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Picture of Nettle & Rye
Image posted by Paul Goldsworthy
Submitted on Saturday, 10th September 2016
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Nettle & Rye, Clifton Village, Bristol

Pub added by elizabeth mcgraw
16 Kings Road
Clifton
Bristol
BS8 4AB
Phone: 01179237390
Correct details

Served areas

Reviews of Nettle & Rye (Average Rating: 7 of 10) Add Review see review guidelines

Please Note: This review is over a year old.


Blackthorn _ left this review about Nettle & Rye

Renamed, refurbished and recently re-opened, this pub is now run by the same team behind the Naval Volunteer in King Street and the influence from there is clear both in the style of the pub and the craft ale offering behind the bar. It consists of one large, open-plan room downstairs as well as a separate restaurant upstairs, although we did not investigate this.

The bar counter has moved from the right hand side to the back since it’s re-opening, but other than that the layout is largely unchanged. Décor wise it’s all very neutral, with pale sandy colour paintwork on the supporting pillars and cream or very pale grey elsewhere. There was some exposed brickwork at the rear and the flooring was a mixture of slate tiling and wood strip. A couple of plasmas were mounted up in the corners at the rear of the pub which seemed slightly out of place perhaps, but fortunately these were not in use on our visit. Seating is mostly high tables and chairs with one large table to the right which would hold at least twelve people, perhaps to encourage conversation with strangers. A couple of beer barrels provided somewhere to rest your pint if you were standing.

Food wise, there is a bar menu served downstairs and this consisted off a concise selection of dishes such as burger, fish & chips, steak & chips, etc., and these were mostly priced somewhere around a tenner. A selection of sandwiches is also served at lunch times and there is also, I believe, a separate restaurant menu.

As is typical in many of the new breed of “craft beer” venues, although you are presented with a range of eight hand pumps on the bar these were all unlabelled and instead you have to refer to a menu on the wall which listed 20 choices, although these also included a few ciders and at least one lager. Furthermore, it was not immediately obvious which of the ale offerings were keg and which were cask. The friendly (and bearded, naturally) barman informed me that numbers 13 – 20 related to the hand pumps, but with two of these being cider that left six cask ales, which on this occasion were Ilkley Mary Jane, Fyne Ales Jarl, Magic Rock Rapture, Fyne Ales Maverick, Fyne Ales Avalanche and Bristol Beer Factory Milk Stout. Four prices are listed against each beer since one third and two thirds measures are also available. Prices seemed a bit steep with most beers coming in between £4 and £5 a pint, although some were even more than this – I spotted a Ilkley IPA at £5.40. Ciders meanwhile (keg and cask) were Sampford Courtney Traditional Devon Cider, Purbeck Dorset Blush and a duo from the Handmade Cider Company – Thirst Aid and Medium Dry.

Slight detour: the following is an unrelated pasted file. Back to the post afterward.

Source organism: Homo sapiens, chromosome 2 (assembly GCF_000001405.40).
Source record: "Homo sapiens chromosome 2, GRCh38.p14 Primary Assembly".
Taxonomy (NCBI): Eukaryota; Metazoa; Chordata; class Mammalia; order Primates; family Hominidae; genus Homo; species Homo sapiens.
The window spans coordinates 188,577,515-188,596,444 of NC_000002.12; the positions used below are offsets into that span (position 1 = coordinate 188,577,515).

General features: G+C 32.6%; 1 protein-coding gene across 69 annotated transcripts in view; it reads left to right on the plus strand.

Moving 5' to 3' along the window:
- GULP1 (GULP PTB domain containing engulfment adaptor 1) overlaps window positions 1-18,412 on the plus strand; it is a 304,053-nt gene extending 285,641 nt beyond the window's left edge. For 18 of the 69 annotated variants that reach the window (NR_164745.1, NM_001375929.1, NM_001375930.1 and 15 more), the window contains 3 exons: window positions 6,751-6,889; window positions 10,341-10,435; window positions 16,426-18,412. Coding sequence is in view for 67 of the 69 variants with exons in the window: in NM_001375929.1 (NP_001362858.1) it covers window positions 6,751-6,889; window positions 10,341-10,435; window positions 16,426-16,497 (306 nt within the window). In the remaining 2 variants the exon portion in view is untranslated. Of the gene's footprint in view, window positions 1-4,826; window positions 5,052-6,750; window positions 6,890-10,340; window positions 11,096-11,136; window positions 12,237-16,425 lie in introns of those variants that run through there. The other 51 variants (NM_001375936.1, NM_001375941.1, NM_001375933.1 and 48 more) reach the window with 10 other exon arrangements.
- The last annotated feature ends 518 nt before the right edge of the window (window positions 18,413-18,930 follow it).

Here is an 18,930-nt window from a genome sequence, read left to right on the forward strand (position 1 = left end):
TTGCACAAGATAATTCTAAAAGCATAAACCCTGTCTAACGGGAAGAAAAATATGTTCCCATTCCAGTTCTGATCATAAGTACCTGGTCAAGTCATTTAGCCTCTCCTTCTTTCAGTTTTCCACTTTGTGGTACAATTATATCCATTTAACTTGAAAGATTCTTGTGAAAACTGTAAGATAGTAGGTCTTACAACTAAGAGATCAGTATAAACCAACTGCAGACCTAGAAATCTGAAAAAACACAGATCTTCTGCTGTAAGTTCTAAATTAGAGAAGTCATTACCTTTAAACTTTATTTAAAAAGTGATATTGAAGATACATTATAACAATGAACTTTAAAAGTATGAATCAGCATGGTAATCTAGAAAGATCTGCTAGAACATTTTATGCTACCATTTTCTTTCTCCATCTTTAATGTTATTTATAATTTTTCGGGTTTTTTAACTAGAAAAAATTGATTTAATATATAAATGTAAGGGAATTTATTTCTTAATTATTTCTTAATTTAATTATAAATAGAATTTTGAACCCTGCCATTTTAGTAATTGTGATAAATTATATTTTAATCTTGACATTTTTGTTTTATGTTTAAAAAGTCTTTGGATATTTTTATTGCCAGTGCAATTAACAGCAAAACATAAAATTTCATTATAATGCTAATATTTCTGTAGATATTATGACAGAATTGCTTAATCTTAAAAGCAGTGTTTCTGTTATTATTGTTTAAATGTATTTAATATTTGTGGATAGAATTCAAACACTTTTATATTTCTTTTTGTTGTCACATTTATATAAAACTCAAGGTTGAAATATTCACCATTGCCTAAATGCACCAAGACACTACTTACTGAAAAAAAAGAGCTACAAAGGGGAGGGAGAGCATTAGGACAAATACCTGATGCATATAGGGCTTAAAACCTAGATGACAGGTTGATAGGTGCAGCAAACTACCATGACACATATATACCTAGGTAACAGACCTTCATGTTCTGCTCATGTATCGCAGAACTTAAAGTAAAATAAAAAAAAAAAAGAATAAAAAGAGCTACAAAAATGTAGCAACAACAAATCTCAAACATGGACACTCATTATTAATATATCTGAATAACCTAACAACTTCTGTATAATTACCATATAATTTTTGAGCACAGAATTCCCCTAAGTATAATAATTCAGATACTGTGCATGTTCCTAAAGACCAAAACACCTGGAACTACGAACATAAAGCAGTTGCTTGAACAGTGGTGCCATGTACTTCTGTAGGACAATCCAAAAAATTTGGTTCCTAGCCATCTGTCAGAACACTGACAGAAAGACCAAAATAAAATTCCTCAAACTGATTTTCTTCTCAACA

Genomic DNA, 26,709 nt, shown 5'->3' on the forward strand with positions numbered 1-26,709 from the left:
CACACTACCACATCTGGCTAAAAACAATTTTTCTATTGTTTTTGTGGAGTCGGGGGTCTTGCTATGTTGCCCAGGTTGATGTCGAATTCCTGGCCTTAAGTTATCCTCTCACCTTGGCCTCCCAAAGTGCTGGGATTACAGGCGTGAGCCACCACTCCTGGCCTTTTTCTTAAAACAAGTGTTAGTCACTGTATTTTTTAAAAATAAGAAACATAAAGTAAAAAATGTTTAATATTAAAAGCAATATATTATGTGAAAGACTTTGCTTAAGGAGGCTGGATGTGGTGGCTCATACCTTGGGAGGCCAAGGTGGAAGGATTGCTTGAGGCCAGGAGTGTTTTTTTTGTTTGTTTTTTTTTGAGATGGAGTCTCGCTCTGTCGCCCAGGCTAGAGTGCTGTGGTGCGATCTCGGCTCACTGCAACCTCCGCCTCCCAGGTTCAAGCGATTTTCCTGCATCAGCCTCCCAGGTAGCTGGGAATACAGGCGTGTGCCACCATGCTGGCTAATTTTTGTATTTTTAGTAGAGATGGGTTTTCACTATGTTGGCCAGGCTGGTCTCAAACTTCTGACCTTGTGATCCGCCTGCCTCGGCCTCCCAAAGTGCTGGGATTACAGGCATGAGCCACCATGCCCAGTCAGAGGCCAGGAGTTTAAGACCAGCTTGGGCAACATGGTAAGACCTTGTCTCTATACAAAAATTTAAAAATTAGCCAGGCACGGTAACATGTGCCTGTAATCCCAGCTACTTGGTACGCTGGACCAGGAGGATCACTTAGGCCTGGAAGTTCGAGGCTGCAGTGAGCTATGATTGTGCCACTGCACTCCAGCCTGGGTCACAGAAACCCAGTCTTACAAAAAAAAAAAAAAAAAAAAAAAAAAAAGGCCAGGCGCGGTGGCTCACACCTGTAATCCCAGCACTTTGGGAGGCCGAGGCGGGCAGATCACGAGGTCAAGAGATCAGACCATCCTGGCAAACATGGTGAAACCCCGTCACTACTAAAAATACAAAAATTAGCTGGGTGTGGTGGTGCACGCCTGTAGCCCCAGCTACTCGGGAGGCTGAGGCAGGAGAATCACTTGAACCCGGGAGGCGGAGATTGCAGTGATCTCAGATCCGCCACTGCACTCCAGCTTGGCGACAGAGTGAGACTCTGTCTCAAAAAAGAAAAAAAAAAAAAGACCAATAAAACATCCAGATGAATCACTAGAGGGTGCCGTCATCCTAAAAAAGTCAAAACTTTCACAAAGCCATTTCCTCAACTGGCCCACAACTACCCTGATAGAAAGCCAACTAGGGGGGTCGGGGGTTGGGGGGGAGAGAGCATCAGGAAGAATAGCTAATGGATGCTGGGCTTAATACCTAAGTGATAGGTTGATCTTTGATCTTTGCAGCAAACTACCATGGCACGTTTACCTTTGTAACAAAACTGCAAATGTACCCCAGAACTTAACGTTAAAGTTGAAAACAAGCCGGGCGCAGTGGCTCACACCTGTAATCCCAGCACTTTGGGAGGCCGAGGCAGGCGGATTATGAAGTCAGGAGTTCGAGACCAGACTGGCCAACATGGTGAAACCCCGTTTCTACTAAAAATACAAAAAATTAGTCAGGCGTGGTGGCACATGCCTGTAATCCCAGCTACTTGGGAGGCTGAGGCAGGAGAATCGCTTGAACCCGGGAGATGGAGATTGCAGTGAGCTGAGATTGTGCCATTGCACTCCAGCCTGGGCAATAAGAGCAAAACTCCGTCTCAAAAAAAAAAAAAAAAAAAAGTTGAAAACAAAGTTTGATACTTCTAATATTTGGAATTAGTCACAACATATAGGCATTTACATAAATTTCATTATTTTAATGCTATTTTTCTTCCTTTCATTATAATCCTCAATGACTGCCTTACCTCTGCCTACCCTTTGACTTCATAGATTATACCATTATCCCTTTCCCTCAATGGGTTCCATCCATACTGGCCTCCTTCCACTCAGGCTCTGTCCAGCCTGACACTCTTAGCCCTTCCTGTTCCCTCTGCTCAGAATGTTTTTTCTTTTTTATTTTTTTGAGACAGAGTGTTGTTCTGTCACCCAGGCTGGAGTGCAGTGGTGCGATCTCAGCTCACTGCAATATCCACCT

On 23rd November 2015 - rating: 7
[User has posted 1693 recommendations about 1630 pubs]


Please Note: This review is over a year old.


Pub SignMan left this review about The Hophouse

Given that it is situated next to the attractive Clifton Arcade, I was hoping that the Hophouse may also have some fine Victorian architecture to marvel over, but unfortunately this is a fairly modern looking, gastro-style pub. You enter directly to the main bar which sees the servery running down the right hand wall with its chunky bar counter, large overhead lights, plain mirrored bar back and fancy looking keg dispense fonts. For such a reasonably sized room there were surprisingly few seating options, with a few standard tables and chairs to the front, either side of the front porch, and one or two more at the rear of the room. We ended up perched at the end of the bar under the large blackboards listing the various drink options available and next to a pile of the day's papers and a large, bright floral display. A few paintings and pictures of the local area, including the nearby suspension bridge, line the walls and there is a fire set into the left hand wall behind a glass screen, that is probably supposed to look very stylish, but actually looks pretty stupid. Upstairs there is a similarly sized dining room with a keg only bar, exposed floorboards and lots of formal seating. Various display cabinets and wine racks can be found around the room, whilst the walls have been decorated with more old pictures and a bizarre collection of trays and chopping boards. The menu seemed like an upmarket version of pub staples, perhaps as you might expect to find in this sort of neighbourhood. Main meals clocked in at around the £12 mark and the menu lists the source of all their meat, fish and veg.